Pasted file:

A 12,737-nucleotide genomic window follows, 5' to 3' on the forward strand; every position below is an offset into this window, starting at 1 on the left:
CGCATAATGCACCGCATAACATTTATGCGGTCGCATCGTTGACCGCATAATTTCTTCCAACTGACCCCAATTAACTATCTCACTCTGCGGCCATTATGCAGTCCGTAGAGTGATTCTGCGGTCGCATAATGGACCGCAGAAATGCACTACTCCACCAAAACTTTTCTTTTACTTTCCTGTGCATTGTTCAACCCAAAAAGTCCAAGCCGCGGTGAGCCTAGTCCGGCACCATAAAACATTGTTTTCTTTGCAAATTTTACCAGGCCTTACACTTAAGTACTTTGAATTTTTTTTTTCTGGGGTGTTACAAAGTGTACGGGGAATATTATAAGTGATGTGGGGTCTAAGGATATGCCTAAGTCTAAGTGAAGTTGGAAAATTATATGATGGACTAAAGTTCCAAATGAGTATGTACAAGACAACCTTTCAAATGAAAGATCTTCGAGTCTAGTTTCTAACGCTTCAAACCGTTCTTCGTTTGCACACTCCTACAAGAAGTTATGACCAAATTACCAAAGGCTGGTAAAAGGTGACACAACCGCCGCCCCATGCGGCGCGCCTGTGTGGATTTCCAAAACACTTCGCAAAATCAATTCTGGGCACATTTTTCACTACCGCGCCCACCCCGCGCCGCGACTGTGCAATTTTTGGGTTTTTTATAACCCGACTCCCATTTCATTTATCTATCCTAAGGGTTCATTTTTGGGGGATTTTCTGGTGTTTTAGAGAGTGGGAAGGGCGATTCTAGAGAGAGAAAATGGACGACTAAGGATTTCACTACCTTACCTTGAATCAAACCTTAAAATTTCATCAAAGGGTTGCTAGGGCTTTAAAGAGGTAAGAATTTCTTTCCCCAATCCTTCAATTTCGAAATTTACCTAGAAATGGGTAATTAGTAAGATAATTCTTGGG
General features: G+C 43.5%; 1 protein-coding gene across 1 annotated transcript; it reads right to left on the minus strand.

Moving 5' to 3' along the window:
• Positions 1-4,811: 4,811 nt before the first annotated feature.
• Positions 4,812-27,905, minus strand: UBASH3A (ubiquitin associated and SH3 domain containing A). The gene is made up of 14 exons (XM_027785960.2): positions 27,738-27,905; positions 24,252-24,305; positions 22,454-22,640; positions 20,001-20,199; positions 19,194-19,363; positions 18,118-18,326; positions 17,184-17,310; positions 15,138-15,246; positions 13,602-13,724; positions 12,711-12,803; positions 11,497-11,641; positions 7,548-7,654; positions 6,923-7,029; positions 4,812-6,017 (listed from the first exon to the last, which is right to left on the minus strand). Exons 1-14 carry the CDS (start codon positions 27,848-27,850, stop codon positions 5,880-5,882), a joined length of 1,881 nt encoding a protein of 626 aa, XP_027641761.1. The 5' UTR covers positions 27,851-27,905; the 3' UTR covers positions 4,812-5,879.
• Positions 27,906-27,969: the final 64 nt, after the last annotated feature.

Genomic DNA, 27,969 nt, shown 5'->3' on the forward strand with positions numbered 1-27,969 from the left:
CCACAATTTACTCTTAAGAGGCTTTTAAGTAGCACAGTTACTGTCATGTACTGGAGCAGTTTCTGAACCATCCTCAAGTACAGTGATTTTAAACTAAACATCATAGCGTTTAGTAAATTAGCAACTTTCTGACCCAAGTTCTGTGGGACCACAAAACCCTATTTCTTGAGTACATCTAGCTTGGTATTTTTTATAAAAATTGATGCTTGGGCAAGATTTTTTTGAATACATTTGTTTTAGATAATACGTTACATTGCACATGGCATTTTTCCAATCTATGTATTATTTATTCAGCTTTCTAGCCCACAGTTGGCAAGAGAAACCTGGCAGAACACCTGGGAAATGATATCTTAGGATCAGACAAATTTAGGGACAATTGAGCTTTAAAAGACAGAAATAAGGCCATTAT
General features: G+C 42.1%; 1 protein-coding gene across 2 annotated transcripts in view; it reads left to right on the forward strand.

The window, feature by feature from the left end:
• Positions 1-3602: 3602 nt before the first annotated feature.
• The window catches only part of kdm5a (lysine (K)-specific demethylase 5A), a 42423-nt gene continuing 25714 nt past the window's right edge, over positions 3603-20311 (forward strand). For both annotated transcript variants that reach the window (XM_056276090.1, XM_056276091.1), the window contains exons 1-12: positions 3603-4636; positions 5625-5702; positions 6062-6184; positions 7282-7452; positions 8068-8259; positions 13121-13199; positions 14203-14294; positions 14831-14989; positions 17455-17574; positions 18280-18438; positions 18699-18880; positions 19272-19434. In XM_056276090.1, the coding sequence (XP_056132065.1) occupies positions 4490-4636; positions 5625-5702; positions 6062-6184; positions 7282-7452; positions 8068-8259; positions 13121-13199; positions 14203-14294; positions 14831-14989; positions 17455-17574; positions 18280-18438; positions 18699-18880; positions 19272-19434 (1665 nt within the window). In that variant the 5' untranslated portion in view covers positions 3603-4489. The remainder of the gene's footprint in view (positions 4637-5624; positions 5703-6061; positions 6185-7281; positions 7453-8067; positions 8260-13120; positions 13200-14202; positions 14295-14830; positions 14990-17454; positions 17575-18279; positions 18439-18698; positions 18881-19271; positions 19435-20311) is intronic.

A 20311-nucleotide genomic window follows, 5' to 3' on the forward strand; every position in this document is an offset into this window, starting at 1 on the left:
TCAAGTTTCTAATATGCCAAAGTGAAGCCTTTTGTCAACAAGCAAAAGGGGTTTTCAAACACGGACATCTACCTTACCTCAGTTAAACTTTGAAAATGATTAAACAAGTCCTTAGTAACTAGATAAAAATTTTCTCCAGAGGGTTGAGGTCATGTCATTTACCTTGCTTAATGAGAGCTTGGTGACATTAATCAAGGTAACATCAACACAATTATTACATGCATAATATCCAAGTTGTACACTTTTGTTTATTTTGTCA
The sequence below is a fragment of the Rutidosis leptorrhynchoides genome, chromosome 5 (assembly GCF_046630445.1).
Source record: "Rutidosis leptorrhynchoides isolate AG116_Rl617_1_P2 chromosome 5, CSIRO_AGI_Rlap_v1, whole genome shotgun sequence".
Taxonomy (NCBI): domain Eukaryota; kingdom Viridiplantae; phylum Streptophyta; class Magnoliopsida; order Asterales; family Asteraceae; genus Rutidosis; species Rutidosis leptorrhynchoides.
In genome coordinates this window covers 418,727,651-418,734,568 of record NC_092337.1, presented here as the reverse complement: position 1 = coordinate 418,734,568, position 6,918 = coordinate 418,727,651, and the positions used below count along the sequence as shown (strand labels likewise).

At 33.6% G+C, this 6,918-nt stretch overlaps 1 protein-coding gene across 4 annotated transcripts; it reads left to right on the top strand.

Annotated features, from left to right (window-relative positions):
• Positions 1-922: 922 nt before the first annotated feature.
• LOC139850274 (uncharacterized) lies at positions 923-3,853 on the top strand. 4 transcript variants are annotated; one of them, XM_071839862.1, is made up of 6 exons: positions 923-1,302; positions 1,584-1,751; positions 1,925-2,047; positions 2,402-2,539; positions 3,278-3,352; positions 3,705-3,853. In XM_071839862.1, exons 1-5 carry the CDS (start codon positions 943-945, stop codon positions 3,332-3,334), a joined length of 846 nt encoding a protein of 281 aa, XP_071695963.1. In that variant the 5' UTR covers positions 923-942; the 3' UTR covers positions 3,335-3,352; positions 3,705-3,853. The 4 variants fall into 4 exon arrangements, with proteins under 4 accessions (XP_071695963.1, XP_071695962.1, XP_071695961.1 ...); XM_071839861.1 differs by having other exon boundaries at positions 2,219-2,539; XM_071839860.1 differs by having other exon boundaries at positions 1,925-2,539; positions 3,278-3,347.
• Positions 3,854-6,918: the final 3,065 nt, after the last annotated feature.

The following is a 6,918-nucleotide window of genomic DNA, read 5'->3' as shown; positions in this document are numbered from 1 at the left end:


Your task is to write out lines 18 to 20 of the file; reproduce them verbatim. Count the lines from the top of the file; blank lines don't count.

Taxonomy (NCBI): domain Eukaryota; kingdom Viridiplantae; phylum Streptophyta; class Magnoliopsida; order Asterales; family Asteraceae; genus Rutidosis; species Rutidosis leptorrhynchoides.
In genome coordinates this window covers 418,727,651-418,734,568 of record NC_092337.1, presented here as the reverse complement: position 1 = coordinate 418,734,568, position 6,918 = coordinate 418,727,651, and the positions used below count along the sequence as shown (strand labels likewise).

At 33.6% G+C, this 6,918-nt stretch overlaps 1 protein-coding gene across 4 annotated transcripts; it reads left to right on the top strand.